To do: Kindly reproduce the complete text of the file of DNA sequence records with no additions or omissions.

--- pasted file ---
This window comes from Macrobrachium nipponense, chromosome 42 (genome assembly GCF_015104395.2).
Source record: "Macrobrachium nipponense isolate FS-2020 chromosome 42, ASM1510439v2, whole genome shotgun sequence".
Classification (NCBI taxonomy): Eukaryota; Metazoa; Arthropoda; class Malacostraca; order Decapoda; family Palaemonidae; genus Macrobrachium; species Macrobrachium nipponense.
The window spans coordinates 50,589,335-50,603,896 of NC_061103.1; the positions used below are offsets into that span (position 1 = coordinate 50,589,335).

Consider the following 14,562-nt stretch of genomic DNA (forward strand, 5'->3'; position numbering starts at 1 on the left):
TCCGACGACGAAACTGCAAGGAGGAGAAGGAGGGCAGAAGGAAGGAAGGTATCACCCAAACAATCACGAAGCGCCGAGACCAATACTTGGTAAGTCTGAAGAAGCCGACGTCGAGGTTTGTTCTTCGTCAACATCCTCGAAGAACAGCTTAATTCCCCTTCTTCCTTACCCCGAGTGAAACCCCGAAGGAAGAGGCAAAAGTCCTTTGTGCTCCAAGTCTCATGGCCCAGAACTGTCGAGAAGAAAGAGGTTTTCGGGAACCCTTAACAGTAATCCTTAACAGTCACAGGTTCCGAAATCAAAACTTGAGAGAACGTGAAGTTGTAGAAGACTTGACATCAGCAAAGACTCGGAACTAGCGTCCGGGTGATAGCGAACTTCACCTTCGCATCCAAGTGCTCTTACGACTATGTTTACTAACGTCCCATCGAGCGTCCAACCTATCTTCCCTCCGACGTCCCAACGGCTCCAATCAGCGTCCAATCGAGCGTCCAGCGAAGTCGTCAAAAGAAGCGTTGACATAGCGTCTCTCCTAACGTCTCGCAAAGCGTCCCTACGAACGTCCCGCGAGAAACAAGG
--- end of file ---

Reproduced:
This window comes from Macrobrachium nipponense, chromosome 42 (genome assembly GCF_015104395.2).
Source record: "Macrobrachium nipponense isolate FS-2020 chromosome 42, ASM1510439v2, whole genome shotgun sequence".
Classification (NCBI taxonomy): Eukaryota; Metazoa; Arthropoda; class Malacostraca; order Decapoda; family Palaemonidae; genus Macrobrachium; species Macrobrachium nipponense.
The window spans coordinates 50,589,335-50,603,896 of NC_061103.1; the positions used below are offsets into that span (position 1 = coordinate 50,589,335).

Consider the following 14,562-nt stretch of genomic DNA (forward strand, 5'->3'; position numbering starts at 1 on the left):
TCCGACGACGAAACTGCAAGGAGGAGAAGGAGGGCAGAAGGAAGGAAGGTATCACCCAAACAATCACGAAGCGCCGAGACCAATACTTGGTAAGTCTGAAGAAGCCGACGTCGAGGTTTGTTCTTCGTCAACATCCTCGAAGAACAGCTTAATTCCCCTTCTTCCTTACCCCGAGTGAAACCCCGAAGGAAGAGGCAAAAGTCCTTTGTGCTCCAAGTCTCATGGCCCAGAACTGTCGAGAAGAAAGAGGTTTTCGGGAACCCTTAACAGTAATCCTTAACAGTCACAGGTTCCGAAATCAAAACTTGAGAGAACGTGAAGTTGTAGAAGACTTGACATCAGCAAAGACTCGGAACTAGCGTCCGGGTGATAGCGAACTTCACCTTCGCATCCAAGTGCTCTTACGACTATGTTTACTAACGTCCCATCGAGCGTCCAACCTATCTTCCCTCCGACGTCCCAACGGCTCCAATCAGCGTCCAATCGAGCGTCCAGCGAAGTCGTCAAAAGAAGCGTTGACATAGCGTCTCTCCTAACGTCTCGCAAAGCGTCCCTACGAACGTCCCGCGAGAAACAAGG